Saturday, 13 June 2009

mustard seed Mark 4 31,

The kingdom of God is like a mustard seed........

Jesus has much to say about seeds. They are to be scattered freely, even wastefully, not held on to grimly; they are to be allowed to germinate in their own time; they do their work most effectively when they are hidden in the dark fertile soil rather than exposed to scrutiny. Though small, insignificant and apparently shrivelled and dead they carry within themselves latent energy that, in the right conditions, brings forth a miraculous harvest. They are quite capable of producing a harvest even when enemy forces attempt to displace them. They are also reliable and true to type: if wheat is sown wheat is reaped: if weeds are sown then only weeds grow.

With seed size does not matter: authenticity is more important. So the kingdom of God is not about making a big impression. The world has seen its empires come and go: they are lampooned in the prophecies of Daniel (4. 20ff) and Ezekiel (17. 24). They have dominated the world like cedars but the kingdom of God is not like that: its energy is concealed in the humble mustard seed of faith. It will displace the ostentatious mountains of empire and manipulative religion (Matthew 17. 20): and will cast the luxuriant mulberry with its blood-red fruit into the sea of oblivion. (Luke 17. 6)

The mustard seed, when planted, becomes a shrub capable of providing shelter even to birds, which, in the parable of the sower, are the enemies of the seed. But, of course, although the birds of the air swoop down and eat the seed, in turn they spread the seeds through their droppings. The kingdom of God provides shelter for all kinds of people and projects. There are times when some of these even seem hostile - devouring faith. But in the work of the kingdom even the enemies of good turn out to be the allies of the gospel: like the birds nesting alarmingly in the shadows of its branches and pecking away at the seeds even while the bush is still in flower, they become inadvertent spreaders of the seed, providing new growth points in unlikely locations.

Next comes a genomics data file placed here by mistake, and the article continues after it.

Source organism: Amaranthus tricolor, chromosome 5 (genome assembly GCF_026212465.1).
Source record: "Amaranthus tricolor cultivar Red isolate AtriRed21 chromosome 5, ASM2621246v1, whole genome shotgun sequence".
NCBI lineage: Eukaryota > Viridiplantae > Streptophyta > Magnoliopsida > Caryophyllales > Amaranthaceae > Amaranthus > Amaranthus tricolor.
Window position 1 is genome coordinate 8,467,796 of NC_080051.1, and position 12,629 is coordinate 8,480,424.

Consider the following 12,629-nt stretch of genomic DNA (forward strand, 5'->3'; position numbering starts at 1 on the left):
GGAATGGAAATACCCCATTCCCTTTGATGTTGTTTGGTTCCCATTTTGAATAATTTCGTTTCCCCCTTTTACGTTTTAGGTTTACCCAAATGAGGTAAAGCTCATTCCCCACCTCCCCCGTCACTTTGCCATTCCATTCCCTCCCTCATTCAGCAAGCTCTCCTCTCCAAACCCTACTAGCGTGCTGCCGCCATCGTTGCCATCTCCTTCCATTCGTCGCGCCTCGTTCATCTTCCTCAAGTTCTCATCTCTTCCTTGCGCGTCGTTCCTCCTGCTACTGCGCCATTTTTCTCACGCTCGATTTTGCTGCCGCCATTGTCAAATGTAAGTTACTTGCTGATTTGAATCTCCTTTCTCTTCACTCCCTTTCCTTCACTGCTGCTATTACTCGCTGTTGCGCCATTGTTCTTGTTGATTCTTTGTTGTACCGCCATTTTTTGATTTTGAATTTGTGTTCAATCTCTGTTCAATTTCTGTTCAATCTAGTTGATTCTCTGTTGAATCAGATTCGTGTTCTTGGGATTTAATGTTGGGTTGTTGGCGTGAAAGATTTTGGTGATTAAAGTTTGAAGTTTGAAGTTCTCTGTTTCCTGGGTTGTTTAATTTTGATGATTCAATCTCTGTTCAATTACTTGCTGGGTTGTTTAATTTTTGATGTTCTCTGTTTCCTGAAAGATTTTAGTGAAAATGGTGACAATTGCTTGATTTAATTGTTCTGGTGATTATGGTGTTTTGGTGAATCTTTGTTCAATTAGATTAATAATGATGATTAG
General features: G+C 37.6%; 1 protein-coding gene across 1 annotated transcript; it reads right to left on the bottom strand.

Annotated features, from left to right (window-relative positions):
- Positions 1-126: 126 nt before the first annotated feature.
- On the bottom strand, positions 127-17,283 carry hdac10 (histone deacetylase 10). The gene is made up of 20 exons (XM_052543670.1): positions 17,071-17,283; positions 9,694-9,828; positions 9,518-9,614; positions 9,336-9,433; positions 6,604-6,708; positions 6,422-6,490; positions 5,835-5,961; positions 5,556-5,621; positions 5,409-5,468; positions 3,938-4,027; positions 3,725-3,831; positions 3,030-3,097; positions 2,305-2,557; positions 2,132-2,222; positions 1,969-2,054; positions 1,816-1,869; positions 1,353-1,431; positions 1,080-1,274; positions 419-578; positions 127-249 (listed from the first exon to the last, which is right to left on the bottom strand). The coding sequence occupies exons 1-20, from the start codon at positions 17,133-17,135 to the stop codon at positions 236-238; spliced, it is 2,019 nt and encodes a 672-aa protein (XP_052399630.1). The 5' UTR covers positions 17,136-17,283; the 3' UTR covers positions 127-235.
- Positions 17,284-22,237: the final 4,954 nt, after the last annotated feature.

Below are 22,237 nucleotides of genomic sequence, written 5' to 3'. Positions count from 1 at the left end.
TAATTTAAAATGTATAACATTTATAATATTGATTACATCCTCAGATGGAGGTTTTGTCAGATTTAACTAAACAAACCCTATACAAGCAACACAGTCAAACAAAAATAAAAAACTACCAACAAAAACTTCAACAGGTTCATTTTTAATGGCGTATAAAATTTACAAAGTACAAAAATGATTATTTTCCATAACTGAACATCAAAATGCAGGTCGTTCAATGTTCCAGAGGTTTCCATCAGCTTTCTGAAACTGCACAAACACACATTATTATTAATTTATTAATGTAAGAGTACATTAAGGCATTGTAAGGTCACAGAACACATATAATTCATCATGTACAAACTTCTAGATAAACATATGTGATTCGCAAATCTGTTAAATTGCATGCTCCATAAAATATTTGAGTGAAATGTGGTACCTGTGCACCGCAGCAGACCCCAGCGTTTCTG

In mission we are to be openhanded. Sometimes we feel embarrassed that the projects we can see with the eye of faith, look insignificant in seed and unspectacular in fulfilment. Like the mustard plant. Often the growth of the plants is slow and unspectacular. Sometimes even when they flourish they bring with them alarming side effects which disappoint us. But God sees more than we can imagine: he prizes that which we often disdain. The mustard plant in his eyes is more important than the cedar. He puts his trust in our minuscule faith. To fulfil his dream he hands his kingdom over to us like seed; not for us to cling to and keep within our tight fists, but for us to sow, in promising and unpromising locations.

Through faithfulness, integrity, openhandedness and patience the kingdom of heaven comes with simple grace and humble maturity, not to dominate or to overpower but to provide shelter and peace for all even its enemies. He has entrusted the kingdom to us. Dare we let him down?

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